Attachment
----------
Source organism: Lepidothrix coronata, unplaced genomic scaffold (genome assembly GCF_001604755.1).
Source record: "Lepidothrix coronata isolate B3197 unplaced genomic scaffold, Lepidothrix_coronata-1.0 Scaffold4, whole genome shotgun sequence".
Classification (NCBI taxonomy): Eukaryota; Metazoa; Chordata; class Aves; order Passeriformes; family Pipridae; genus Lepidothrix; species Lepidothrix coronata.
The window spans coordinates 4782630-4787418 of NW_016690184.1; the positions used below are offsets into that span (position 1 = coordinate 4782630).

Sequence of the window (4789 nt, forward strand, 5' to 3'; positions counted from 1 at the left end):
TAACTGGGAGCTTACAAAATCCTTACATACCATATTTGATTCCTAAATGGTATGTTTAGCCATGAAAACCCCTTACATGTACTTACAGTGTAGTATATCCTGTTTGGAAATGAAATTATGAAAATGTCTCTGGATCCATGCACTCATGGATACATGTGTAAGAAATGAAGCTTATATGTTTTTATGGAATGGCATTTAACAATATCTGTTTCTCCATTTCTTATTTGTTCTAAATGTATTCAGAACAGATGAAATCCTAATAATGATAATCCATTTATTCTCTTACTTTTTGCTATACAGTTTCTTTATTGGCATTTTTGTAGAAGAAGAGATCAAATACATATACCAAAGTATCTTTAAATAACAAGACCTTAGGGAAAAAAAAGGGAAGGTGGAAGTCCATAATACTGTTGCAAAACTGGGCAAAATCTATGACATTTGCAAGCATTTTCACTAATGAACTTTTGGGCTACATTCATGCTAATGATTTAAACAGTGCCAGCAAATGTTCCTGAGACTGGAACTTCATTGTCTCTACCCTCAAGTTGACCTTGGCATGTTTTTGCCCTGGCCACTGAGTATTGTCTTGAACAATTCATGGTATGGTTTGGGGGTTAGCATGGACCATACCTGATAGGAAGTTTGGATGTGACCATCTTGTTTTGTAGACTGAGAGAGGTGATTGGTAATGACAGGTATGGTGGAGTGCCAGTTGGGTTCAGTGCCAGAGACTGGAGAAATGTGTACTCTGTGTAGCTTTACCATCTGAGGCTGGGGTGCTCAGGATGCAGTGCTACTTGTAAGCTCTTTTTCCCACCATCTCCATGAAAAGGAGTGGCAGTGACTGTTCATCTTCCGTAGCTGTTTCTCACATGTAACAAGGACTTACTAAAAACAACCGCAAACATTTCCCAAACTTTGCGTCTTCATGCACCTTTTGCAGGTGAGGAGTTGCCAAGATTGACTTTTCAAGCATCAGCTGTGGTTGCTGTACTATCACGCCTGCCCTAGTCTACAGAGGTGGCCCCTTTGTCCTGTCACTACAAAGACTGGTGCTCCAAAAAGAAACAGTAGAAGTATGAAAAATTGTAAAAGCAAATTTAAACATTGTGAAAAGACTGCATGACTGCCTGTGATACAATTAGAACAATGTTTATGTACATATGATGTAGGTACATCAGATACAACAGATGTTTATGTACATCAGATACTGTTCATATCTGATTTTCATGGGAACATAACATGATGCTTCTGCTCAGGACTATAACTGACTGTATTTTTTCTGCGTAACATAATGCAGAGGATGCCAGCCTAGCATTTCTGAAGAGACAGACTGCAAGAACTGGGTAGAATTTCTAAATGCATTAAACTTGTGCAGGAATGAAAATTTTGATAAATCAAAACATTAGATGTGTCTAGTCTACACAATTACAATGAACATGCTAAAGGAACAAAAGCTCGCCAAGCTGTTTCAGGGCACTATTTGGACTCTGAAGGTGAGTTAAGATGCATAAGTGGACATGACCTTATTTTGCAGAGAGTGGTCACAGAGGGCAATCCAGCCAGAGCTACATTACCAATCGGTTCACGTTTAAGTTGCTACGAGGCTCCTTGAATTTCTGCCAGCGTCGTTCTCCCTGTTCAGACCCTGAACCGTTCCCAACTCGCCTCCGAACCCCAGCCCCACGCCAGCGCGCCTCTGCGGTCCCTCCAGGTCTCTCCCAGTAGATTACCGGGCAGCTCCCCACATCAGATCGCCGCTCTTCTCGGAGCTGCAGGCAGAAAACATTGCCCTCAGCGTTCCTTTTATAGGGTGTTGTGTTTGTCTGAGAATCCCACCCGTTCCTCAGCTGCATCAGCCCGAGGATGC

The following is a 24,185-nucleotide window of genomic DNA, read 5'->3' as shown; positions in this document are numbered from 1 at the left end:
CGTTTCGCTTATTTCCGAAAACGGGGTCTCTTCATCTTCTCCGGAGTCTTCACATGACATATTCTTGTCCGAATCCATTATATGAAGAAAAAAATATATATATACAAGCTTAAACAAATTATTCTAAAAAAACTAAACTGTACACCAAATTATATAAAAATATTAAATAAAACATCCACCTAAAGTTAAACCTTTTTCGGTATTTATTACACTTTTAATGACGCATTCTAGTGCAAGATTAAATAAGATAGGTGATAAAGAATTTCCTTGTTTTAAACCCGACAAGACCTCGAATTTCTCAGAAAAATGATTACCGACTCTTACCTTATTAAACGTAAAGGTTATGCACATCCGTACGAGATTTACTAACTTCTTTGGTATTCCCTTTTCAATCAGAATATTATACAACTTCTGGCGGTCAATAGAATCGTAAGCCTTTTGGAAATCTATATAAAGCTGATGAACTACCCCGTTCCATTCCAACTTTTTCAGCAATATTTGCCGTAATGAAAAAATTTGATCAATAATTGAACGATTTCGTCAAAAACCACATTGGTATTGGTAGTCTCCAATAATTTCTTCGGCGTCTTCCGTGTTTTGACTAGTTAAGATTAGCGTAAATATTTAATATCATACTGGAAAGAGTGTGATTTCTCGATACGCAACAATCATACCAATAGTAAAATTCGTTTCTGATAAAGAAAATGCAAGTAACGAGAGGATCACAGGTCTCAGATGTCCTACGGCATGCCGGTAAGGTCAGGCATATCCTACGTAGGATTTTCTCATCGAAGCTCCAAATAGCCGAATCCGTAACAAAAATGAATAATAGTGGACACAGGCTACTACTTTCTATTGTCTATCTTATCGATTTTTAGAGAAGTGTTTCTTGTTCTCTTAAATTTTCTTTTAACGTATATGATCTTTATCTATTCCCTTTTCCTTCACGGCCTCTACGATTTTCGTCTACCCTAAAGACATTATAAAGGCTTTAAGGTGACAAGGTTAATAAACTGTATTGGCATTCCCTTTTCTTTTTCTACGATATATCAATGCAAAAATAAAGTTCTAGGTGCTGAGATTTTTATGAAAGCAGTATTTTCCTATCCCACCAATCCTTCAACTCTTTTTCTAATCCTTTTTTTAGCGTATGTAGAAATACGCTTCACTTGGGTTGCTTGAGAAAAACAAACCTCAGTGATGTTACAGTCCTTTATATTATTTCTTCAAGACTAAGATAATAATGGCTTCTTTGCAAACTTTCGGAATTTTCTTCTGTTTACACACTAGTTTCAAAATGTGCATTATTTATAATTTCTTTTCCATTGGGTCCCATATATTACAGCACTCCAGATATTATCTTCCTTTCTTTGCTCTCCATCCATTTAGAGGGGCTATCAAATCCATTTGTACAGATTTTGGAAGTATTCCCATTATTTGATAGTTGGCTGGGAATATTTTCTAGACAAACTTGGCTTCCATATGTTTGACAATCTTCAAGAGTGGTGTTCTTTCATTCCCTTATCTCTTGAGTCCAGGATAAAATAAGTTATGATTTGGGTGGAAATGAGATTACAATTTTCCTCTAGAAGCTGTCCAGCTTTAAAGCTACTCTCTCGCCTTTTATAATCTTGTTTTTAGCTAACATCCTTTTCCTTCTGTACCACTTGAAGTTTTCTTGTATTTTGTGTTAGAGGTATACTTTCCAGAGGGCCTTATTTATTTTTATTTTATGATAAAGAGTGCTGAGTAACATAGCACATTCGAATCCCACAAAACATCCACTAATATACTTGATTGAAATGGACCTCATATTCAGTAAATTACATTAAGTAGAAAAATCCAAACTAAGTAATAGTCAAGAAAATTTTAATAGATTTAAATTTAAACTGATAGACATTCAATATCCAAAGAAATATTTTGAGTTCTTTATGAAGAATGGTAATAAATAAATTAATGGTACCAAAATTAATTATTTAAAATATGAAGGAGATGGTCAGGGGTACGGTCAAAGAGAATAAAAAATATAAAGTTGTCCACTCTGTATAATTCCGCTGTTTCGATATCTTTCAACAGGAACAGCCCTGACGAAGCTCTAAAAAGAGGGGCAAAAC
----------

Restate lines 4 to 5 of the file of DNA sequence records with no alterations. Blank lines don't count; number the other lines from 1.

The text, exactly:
The window spans coordinates 4782630-4787418 of NW_016690184.1; the positions used below are offsets into that span (position 1 = coordinate 4782630).

Sequence of the window (4789 nt, forward strand, 5' to 3'; positions counted from 1 at the left end):